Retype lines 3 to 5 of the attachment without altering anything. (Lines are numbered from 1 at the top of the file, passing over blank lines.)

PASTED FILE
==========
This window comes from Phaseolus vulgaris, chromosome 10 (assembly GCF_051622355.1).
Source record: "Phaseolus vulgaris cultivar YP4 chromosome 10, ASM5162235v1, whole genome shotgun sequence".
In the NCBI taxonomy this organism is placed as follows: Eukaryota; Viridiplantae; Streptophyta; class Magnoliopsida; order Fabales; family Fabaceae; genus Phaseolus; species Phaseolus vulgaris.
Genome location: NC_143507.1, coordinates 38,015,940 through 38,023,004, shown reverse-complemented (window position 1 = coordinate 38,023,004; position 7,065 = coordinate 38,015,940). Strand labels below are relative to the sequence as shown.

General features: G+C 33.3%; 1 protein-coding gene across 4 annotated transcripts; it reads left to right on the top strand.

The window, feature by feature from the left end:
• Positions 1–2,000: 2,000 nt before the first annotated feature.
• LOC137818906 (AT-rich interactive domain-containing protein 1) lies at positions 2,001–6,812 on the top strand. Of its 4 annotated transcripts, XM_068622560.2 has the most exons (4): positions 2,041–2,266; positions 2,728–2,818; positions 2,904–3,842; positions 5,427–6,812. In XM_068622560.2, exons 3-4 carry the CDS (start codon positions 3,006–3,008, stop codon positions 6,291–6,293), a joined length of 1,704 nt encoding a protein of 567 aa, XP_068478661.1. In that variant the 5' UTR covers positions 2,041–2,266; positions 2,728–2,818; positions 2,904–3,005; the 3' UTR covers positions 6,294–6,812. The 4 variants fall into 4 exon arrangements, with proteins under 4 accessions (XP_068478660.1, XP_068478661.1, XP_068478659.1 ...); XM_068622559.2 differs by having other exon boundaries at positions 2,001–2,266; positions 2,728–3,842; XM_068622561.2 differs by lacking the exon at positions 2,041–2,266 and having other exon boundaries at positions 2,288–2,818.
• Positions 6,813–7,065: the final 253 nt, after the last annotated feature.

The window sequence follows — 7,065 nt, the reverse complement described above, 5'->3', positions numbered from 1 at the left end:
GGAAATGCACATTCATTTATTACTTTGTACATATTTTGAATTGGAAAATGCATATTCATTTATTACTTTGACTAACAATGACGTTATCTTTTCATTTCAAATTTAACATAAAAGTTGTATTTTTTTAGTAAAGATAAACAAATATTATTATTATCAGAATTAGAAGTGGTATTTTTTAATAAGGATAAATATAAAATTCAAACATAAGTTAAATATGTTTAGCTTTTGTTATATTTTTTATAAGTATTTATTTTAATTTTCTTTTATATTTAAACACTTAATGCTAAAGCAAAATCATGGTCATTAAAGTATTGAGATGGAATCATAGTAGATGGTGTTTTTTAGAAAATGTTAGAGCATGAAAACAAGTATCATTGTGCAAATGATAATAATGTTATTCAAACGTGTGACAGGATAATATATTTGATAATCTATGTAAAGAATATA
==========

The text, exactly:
In the NCBI taxonomy this organism is placed as follows: Eukaryota; Viridiplantae; Streptophyta; class Magnoliopsida; order Fabales; family Fabaceae; genus Phaseolus; species Phaseolus vulgaris.
Genome location: NC_143507.1, coordinates 38,015,940 through 38,023,004, shown reverse-complemented (window position 1 = coordinate 38,023,004; position 7,065 = coordinate 38,015,940). Strand labels below are relative to the sequence as shown.

General features: G+C 33.3%; 1 protein-coding gene across 4 annotated transcripts; it reads left to right on the top strand.